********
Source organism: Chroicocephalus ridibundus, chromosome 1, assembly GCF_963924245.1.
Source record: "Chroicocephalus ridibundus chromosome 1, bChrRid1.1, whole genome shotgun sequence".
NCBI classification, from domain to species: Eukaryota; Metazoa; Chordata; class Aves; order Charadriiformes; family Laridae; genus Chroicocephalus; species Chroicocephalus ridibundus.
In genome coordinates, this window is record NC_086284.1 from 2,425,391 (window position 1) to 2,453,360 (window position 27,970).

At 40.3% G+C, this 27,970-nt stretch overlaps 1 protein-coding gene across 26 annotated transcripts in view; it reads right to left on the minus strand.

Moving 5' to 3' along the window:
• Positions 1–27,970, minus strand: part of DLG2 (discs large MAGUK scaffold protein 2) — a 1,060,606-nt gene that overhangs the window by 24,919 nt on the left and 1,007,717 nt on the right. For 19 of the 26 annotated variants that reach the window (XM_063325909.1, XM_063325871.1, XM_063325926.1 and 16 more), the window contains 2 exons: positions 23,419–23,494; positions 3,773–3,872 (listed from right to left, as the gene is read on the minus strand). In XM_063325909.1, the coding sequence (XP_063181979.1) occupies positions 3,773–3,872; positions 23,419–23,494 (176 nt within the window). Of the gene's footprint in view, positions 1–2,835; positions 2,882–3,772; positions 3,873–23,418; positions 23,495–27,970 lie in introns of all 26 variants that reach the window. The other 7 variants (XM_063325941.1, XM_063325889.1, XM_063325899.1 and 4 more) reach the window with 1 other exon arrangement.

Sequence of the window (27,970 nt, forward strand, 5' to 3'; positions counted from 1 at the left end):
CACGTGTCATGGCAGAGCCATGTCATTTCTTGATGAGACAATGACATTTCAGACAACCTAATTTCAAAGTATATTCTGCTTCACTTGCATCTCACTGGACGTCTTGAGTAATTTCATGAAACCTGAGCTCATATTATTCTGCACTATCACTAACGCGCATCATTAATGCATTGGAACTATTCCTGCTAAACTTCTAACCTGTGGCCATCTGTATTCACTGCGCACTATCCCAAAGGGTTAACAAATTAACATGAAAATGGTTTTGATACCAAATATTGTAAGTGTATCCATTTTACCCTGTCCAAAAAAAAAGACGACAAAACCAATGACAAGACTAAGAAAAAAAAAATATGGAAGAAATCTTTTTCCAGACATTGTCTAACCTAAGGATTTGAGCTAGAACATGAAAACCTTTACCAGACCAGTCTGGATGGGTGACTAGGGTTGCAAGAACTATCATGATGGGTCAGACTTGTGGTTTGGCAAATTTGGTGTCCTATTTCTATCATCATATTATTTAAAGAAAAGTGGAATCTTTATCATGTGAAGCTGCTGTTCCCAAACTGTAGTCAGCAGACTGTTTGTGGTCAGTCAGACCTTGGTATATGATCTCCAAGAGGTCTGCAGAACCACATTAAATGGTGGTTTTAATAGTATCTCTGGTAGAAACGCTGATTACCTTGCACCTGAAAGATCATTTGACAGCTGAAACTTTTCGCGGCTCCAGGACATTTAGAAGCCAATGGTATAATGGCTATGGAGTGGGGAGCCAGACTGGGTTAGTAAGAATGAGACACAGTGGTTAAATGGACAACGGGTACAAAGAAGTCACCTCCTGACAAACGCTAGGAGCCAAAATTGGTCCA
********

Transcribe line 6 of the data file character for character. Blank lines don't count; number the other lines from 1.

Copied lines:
Moving 5' to 3' along the window: